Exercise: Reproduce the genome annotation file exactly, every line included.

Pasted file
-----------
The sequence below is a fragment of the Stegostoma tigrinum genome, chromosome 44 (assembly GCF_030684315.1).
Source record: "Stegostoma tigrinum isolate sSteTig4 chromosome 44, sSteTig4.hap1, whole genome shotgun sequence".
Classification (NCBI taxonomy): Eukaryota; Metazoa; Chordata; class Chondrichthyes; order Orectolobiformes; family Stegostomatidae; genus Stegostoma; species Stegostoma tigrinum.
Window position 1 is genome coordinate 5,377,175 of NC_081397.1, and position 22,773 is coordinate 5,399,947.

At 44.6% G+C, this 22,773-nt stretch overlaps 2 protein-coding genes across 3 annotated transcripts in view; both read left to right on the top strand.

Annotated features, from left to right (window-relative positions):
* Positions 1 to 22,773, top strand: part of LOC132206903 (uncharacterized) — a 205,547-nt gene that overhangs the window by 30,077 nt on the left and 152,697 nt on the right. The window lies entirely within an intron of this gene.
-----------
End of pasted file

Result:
The sequence below is a fragment of the Stegostoma tigrinum genome, chromosome 44 (assembly GCF_030684315.1).
Source record: "Stegostoma tigrinum isolate sSteTig4 chromosome 44, sSteTig4.hap1, whole genome shotgun sequence".
Classification (NCBI taxonomy): Eukaryota; Metazoa; Chordata; class Chondrichthyes; order Orectolobiformes; family Stegostomatidae; genus Stegostoma; species Stegostoma tigrinum.
Window position 1 is genome coordinate 5,377,175 of NC_081397.1, and position 22,773 is coordinate 5,399,947.

At 44.6% G+C, this 22,773-nt stretch overlaps 2 protein-coding genes across 3 annotated transcripts in view; both read left to right on the top strand.

Annotated features, from left to right (window-relative positions):
* Positions 1 to 22,773, top strand: part of LOC132206903 (uncharacterized) — a 205,547-nt gene that overhangs the window by 30,077 nt on the left and 152,697 nt on the right. The window lies entirely within an intron of this gene.